latterly comprised a 15ft short extension ladder, two 25-litre containers of foam
concentrate and an FB5X foam branch. Vehicles were updated with modern direction
indicators and tail light units; two blue beacons and a two-tone horn replaced the
original twin amber flashing lights over the windscreen and the hand-rung bell. High-visibility
striping was applied, while those that served in Northern Ireland were painted yellow
to distinguish them from military vehicles and they were fitted with mesh protection
to the windows and lights.
The Green Goddess fire engine, or self-propelled emergency pump, to give it its proper
name, was introduced in the 1950s to replace the wartime pumps then available to
the Auxiliary Fire Service (AFS).
Most people will be surprised to learn that it was not until 1938 that the provision
of fire-fighting services became a compulsory function of local authorities in Great
Britain. In anticipation of war, the AFS was originally established in the same year
to supplement the local authority fire brigades and it was the combined strength
of these forces that battled the raging fires of the Blitz. In 1941 the fire service
was nationalised with the 39 fire areas of the National Fire Service across England,
Scotland and Wales replacing the 1,668 brigades which were then in existence. The
AFS was absorbed into the national body.
The fire service was returned to local authority control on 1st April 1948 and the
AFS, as part of the National Fire Service, disappeared. As part of the Government’s
response to the threat of nuclear war, the Civil Defence and Auxiliary Fire Service
were promptly reconstituted under the Home Office with the idea that both would be
made up of civilian volunteers. The postwar AFS initially relied on wartime fire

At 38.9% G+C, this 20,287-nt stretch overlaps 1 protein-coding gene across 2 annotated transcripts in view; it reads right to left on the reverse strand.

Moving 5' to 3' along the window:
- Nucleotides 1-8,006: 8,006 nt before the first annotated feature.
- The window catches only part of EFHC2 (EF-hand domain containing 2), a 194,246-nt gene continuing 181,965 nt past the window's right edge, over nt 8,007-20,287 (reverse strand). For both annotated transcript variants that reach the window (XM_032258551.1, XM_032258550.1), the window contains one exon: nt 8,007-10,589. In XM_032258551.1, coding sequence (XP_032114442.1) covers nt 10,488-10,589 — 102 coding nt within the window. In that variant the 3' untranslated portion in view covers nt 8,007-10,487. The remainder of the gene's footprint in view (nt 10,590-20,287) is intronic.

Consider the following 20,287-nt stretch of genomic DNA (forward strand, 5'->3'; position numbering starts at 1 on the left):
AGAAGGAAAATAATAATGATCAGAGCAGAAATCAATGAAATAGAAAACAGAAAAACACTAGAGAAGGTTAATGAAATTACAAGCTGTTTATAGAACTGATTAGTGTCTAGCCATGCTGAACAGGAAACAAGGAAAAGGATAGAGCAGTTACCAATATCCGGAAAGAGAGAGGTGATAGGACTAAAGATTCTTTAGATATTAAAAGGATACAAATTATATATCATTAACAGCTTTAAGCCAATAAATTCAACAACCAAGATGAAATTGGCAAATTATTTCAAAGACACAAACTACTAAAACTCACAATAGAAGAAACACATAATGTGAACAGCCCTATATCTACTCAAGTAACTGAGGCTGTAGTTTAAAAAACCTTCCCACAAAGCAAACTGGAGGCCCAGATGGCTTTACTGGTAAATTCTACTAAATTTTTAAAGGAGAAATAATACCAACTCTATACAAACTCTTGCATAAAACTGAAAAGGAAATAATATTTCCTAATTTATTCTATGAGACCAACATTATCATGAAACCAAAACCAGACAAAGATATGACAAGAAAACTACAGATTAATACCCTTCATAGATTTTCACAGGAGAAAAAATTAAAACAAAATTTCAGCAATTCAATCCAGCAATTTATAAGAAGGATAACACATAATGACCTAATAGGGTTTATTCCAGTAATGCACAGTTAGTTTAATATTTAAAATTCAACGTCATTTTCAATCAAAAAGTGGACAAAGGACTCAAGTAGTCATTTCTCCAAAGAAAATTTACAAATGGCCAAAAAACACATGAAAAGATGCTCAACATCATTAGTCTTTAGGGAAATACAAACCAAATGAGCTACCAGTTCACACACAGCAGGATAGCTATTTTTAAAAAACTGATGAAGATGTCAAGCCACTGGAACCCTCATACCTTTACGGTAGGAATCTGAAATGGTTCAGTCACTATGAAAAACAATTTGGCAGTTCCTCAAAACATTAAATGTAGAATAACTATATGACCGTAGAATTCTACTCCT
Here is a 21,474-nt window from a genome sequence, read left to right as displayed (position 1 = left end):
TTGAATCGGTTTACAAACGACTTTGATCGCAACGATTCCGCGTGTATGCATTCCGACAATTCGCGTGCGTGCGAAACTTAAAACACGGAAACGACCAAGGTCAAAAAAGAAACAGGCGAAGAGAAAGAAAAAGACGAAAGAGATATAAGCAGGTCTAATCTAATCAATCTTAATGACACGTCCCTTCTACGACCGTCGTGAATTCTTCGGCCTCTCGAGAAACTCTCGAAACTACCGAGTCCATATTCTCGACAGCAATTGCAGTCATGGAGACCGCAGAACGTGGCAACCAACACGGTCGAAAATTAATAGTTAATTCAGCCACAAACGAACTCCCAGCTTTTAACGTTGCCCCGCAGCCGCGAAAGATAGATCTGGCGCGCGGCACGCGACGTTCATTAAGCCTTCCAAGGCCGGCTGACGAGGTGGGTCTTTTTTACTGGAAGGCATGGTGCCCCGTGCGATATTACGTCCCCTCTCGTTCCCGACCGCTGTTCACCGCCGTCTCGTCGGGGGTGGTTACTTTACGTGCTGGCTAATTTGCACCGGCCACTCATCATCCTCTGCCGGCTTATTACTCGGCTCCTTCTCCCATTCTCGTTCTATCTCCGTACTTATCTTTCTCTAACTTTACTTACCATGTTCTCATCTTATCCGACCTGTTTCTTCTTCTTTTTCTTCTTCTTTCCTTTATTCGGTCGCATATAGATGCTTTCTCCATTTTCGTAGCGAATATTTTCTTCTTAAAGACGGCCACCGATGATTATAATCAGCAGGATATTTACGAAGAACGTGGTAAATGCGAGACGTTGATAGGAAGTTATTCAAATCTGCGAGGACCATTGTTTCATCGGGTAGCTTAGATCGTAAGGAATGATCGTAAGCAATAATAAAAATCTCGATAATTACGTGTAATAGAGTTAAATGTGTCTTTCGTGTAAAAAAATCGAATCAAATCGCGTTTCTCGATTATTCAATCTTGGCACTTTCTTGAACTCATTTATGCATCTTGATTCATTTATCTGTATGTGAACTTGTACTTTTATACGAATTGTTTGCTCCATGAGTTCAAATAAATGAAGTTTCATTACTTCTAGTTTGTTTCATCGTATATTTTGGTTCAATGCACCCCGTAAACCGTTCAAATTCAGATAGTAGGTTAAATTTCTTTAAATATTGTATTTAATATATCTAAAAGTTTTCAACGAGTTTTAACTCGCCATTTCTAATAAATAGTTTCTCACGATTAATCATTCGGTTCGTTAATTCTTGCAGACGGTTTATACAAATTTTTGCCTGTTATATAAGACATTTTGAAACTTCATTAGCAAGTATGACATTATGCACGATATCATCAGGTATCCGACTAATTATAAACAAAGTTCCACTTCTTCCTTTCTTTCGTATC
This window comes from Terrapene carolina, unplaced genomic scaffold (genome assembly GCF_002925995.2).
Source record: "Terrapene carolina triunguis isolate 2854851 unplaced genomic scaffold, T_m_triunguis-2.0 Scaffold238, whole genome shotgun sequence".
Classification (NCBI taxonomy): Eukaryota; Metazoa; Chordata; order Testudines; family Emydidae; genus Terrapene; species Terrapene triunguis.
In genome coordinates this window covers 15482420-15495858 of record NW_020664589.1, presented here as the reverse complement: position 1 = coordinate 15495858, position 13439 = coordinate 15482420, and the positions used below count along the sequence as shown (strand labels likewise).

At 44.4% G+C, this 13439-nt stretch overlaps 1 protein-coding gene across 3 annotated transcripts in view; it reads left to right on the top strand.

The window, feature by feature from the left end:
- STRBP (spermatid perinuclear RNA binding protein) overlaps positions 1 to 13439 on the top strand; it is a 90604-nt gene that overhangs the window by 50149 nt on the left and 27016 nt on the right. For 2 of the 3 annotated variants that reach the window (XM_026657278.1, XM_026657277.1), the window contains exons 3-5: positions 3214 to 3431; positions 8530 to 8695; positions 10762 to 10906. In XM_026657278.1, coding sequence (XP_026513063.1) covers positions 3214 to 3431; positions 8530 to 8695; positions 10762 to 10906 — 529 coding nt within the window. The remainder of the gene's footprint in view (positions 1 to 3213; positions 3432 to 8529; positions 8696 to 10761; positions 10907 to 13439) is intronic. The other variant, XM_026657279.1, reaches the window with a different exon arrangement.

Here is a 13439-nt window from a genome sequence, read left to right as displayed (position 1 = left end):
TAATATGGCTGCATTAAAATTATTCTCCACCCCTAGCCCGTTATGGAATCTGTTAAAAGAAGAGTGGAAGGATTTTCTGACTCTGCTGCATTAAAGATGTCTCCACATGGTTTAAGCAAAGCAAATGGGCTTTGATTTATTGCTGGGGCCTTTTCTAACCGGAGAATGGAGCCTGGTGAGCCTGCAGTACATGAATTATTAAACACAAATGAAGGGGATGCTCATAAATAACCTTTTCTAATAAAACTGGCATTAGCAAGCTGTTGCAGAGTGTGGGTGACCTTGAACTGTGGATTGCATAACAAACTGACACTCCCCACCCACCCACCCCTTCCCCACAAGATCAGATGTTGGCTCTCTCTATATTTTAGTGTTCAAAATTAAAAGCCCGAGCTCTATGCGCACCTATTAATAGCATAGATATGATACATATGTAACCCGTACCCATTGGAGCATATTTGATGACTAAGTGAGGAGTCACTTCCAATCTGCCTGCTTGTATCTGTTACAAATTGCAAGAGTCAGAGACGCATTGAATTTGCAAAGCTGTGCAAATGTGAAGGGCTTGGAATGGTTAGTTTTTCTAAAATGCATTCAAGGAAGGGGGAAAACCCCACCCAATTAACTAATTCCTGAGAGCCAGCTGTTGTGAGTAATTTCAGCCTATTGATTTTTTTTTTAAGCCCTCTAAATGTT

engines but a large fleet of purpose-built appliances was established in the mid-1950s,
with the intention that some would be deployed in mobile fire columns of 144 vehicles
to reinforce hard-pressed local services anywhere in the country. These vehicles
were painted green to distinguish them from local authority fire brigade appliances,
and not because they were under military control.
So to dispel the myth perpetuated by the Media, Green Goddesses were never Army fire
As it happens the Army Fire Service did have some substantially similar appliances
but they were generally red!
Essentially the Green Goddess was designed and equipped as a machine for extinguishing
fires on a wartime scale, not as a multi-purpose fire and rescue tender, and, in
spite of its obvious limitations, it remained a capable fire engine to the last.
Of the last remaining Green Goddesses over 200 were sent overseas by charities to
help establish and maintain fire brigades in less fortunate countries but about 60
were scrapped in the eighteen months up to February 2005. The remainder, about 760,
went on sale through Witham Specialist Vehicles Ltd of Grantham, Lincolnshire, and
on 21 February 2005 the first forty were quickly sold at prices starting from £3,500+VAT.
Further sales took place with a view to disposing of the entire stock by the end
of March 2008 and it is understood that 60 were sold to Nigeria, some were bought
for preservation and some were ultimately scrapped. Twenty remained at the beginning
of May and the fate of these vehicles has not been established but it is believed
their registration marks were sold as cherished numbers.